Designing the Ribonucleases: The Scissor Enzymes
Our cells can be viewed as sophisticated “chemical factories”, where countless numbers of diverse biochemical reactions are running steadily. Importantly, the processes of destruction of superfluous or alien compounds are no less significant for the cell than synthesis. All these processes are usually put into effect by means of enzymes, the naturally occurring protein catalysts
Ribonucleic acids, which serve as templates for protein synthesis, make an important part of the cellular “biochemical industry”. However, in some situations, such as infections or other cell disorders, it is necessary to shut down the synthesis of a particular protein. Destruction of mRNA template encoding for that protein by means of specific enzymes is one of the opportunities to that end.
It comes as no surprise that the researchers started considering the possibility of drug design on their basis. Those fundamentally novel drugs would be able to selectively destroy viral RNAs, while leaving all critically important cellular RNAs intact.
Genius in simplicity
Ribonucleases are the enzymes belonging to a wider class of enzymes, hydrolases, known to break up RNA. RNAses are widely represented in the cells of all living organisms. The best known RNAse is the pancreatic enzyme, RNAse A, isolated from calf pancreas.
When one mentions this enzyme, there is no way to avoid using “first”. RNAse A was the first sequenced enzyme —its complete amino acid sequence was determined in the early 1960s. When in 1969 the first chemically synthesized enzyme was obtained, it turned out to be pancreatic RNAse as well. Moreover, it was the first enzyme introduced into clinical practices as an antiviral drug. Despite the digression from the main subject, it is worth to note Onconase, an enzyme similar to RNAse A but isolated from the oocytes of the frog, Rana pipiens. An apparently successful completion of clinical trials with this novel antitumor drug offers a chance to speculate upon the generation of a new class of anticancer drugs, a serious alternative to conventional chemotherapy.Natural endonucleases are the enzymes able to destroy superfluous or foreign (viral) RNAs, which are present in the cells of every living organism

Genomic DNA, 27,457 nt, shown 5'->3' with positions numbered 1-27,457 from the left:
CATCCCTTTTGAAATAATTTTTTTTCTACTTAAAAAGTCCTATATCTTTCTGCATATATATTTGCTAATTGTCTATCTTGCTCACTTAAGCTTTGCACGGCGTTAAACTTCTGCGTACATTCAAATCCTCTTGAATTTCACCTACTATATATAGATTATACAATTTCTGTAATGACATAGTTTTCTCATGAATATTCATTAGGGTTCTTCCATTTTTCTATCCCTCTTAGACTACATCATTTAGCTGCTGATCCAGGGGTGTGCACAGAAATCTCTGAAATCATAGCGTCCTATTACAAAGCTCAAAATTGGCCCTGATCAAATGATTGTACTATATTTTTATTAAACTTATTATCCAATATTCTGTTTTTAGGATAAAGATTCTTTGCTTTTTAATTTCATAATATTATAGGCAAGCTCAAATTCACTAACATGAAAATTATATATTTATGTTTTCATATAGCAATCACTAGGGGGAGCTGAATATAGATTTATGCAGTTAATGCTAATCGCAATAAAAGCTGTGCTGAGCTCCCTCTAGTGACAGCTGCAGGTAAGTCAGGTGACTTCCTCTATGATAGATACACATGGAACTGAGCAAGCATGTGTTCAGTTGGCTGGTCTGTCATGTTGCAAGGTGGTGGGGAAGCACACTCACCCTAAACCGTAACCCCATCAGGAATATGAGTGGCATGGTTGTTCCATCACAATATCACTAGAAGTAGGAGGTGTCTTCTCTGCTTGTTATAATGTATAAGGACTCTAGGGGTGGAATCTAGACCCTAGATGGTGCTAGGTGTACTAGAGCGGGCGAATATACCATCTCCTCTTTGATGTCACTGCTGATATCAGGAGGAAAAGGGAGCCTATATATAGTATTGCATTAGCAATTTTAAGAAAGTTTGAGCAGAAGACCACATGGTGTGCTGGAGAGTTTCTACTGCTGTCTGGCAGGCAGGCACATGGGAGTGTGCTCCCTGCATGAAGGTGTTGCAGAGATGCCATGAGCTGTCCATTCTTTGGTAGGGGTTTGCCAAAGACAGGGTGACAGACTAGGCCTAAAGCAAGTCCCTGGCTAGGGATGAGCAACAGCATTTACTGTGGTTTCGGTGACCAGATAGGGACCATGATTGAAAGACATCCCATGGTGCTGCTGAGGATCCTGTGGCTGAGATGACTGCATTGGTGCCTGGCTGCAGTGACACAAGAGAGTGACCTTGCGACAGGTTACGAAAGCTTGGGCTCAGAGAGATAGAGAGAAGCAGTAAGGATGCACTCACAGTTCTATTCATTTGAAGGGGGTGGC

The next milestone on the way of conversion of RNAses into therapeutic drugs was set up in the 1980s by an American biochemist, R. Breslow, who found out that the small molecules of heterocyclic compound, imidazole, were able to split RNA in a similar way as the natural pancreatic RNAse does. He realized that the man-made enzymes can be produced on the basis of low-molecular compounds possessing the functions of natural catalysts. The idea was as simple as it was brilliant: it seemed sufficient to arrange the catalytically active groups derived from active centers of natural enzymes in a particular spatial order, and a synthetic analog of the enzyme would be there.Ribonucleases werethe first enzymes for which low-molecular synthetic mimics were designed
Several years later R.Breslow successfully implemented his idea in experiment. Despite the fact that his “man-made” ribonucleases were able to cleave phosphodiester bonds only in a specific substrate particularly synthesized for the purpose of this experiment, and not in naturally occurring RNAs, the commencement was set.
The first publications on artificial ribonucleases concurred with the research boom in another interesting field, the so-called antisense oligonucleotides. The research on the latter was carried out, in particular, at the Division of Biochemistry of the Institute of General Chemistry of the Siberian Branch of Russian Academy of Sciences, headed by academician D. G. Knorre*. It is worth to stress here that more or less extensive nucleic acid sequences are unique in their structure. This feature makes feasible the directed intervention by complementary (antisense) oligonucleotides able to specifically recognize and bind the particular regions of a specific nucleic acid.